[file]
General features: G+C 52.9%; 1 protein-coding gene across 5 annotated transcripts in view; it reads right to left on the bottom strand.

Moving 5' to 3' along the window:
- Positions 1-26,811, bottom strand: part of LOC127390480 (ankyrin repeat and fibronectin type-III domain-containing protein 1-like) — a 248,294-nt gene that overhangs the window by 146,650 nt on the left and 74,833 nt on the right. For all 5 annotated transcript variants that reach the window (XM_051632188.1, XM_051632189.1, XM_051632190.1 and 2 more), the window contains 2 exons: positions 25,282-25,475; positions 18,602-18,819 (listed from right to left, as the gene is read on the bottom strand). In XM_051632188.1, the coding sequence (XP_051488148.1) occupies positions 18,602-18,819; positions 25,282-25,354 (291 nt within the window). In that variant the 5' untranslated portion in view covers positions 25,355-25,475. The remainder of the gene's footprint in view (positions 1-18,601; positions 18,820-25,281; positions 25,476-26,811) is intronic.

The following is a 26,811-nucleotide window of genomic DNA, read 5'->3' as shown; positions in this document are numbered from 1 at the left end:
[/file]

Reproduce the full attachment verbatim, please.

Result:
General features: G+C 52.9%; 1 protein-coding gene across 5 annotated transcripts in view; it reads right to left on the bottom strand.

Moving 5' to 3' along the window:
- Positions 1-26,811, bottom strand: part of LOC127390480 (ankyrin repeat and fibronectin type-III domain-containing protein 1-like) — a 248,294-nt gene that overhangs the window by 146,650 nt on the left and 74,833 nt on the right. For all 5 annotated transcript variants that reach the window (XM_051632188.1, XM_051632189.1, XM_051632190.1 and 2 more), the window contains 2 exons: positions 25,282-25,475; positions 18,602-18,819 (listed from right to left, as the gene is read on the bottom strand). In XM_051632188.1, the coding sequence (XP_051488148.1) occupies positions 18,602-18,819; positions 25,282-25,354 (291 nt within the window). In that variant the 5' untranslated portion in view covers positions 25,355-25,475. The remainder of the gene's footprint in view (positions 1-18,601; positions 18,820-25,281; positions 25,476-26,811) is intronic.

The following is a 26,811-nucleotide window of genomic DNA, read 5'->3' as shown; positions in this document are numbered from 1 at the left end: